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The New Normal

I asked a question and I got the seven deadly marketing words:

“That’s the way we’ve always done it.”

"What Do You Think Business Priorities Will Be Post-COVID?"

Happy Friday. 
 
I wanted to do a quick video on what, I guess I’ll call the new normal. 
 
I live in Calgary, AB, Canada, and our city lifted its state of emergency last night. 
 
So something that I think is super important as we start reopening and going back to our new normal, is if you change nothing, nothing changes. 
 
Simple, right? 
 
But I’m serious, because businesses are doomed if that very simple sentiment is not followed.
 
eCommerce and digital marketing is no longer optional or TBD or when we get around to it. 
 
Before the world stopped, I had a client who had 10% of their inventory available online. 10%! 
 
I was the one jumping up and down in a clown suit in board meetings saying we need the website to reflect 100% of available inventory, and the clients sentiment was because they had such a huge retail footprint, that people would simply shop in their stores for the rest of their products. 
 
Look what happened. 
 
So you need to get that mentality out of your head right now. 
 
Business owners, executives, entrepreneurs, I’m talking directly to you. 
 
In addition to that, a number of times now, I have been hired as a subject matter expert in ecommerce, digital marketing and analytics… and then told exactly what to do, step by step. 
 
So the very idea that you’re hiring someone for this purpose or this position is indication that you don’t exactly know what to do, hence requiring help via subject matter expert in the first place. 
 
Don’t hire an outside service or consultant or subject matter expert and then just tell them exactly what to do.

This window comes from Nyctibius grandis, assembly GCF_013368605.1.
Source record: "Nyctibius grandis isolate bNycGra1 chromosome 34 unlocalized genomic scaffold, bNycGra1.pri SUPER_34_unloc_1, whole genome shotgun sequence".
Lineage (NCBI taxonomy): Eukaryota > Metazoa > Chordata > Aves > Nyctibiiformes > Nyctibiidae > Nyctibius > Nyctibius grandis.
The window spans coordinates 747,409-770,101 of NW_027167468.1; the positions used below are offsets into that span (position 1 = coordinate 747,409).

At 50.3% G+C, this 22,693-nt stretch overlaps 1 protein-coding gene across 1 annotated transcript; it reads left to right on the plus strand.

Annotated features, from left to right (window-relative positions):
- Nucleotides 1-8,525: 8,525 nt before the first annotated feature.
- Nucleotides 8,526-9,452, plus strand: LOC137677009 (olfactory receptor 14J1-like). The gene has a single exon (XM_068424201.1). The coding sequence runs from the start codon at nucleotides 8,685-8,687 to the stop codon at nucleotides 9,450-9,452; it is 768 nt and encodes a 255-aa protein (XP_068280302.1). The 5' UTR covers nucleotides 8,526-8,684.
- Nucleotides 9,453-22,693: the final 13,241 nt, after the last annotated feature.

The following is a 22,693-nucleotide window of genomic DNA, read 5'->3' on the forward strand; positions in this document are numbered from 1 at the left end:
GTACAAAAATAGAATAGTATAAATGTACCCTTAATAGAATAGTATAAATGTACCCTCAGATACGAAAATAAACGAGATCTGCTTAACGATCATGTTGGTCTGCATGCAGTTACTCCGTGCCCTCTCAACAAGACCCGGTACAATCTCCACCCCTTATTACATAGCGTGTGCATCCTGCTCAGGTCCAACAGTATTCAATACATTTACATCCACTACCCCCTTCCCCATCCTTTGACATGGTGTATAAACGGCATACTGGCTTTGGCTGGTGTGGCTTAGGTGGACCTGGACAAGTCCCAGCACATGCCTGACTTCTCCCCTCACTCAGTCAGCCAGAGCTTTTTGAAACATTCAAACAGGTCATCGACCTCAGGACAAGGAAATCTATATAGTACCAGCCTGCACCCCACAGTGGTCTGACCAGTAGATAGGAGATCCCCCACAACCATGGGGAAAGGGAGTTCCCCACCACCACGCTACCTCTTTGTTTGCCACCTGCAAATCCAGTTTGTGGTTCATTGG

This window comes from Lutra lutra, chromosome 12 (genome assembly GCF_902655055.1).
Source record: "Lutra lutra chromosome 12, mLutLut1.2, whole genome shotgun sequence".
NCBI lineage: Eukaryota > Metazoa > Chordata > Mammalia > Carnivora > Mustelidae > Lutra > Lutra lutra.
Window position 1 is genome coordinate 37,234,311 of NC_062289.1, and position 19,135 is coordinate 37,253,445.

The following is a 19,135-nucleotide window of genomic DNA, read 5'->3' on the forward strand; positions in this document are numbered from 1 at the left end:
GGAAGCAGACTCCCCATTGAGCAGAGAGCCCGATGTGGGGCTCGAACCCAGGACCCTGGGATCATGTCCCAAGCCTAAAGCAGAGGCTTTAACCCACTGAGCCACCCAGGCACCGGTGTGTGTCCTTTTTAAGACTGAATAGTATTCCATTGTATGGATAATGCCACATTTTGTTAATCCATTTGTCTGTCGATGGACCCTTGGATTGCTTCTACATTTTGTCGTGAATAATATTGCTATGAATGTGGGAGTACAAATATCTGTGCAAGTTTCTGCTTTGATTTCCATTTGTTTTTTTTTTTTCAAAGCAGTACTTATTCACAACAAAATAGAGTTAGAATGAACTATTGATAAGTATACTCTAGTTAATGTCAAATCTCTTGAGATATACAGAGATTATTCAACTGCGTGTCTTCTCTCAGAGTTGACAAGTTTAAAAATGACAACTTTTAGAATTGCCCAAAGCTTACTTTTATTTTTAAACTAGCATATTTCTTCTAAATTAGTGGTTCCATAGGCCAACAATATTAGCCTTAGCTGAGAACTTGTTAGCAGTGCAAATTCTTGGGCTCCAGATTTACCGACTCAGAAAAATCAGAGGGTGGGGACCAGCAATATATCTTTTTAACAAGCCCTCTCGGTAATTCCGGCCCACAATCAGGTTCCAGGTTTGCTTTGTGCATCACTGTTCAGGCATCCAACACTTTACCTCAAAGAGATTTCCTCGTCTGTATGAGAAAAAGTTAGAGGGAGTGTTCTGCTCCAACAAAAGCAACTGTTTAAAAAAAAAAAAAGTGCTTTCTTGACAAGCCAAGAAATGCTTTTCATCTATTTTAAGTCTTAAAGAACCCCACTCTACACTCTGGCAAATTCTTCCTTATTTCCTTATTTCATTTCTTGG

In fact, there’s a famous Steve Jobs quote, “It doesn’t make sense to hire smart people and tell them what to do, we hire smart people so they can tell us what to do.” 
 
So once your experts are on board, get out of the way, let them do their job, let them help. 
 
So, side note to the new normal because the new normal will be uncompromising toward data driven decision-making.
 
I’ve walked into organizations where an online campaign is being run at the wrong time of the year, according to the data. 
 
The business, this particular business was running paid search campaigns for golf over the months of March and April, but the analytics showed the highest search volumes for their region was September and October.
 
The booking-to-consumption window was roughly 60 days, as this was a resort, it was a destination booking, not a city golf course in your backyard, so people are looking at booking [here] and they are consuming their booking and their arriving [here], but you’re advertising how great the facilities were [way over there] and [way over there] and you’re just you’re missing that ideal window by a margin.
 
So, while I understand that there are two sides to the coin, you may want to put the pedal down in the offseason and try to drive more traffic, but if that’s your goal paid search is the wrong medium. 
 
You’d only want that tactic in the first place if your occupancy was already maxed out during your peak period, which in this case it it wasn’t. 
 
Paid search is designed to capture existing traffic, not create traffic.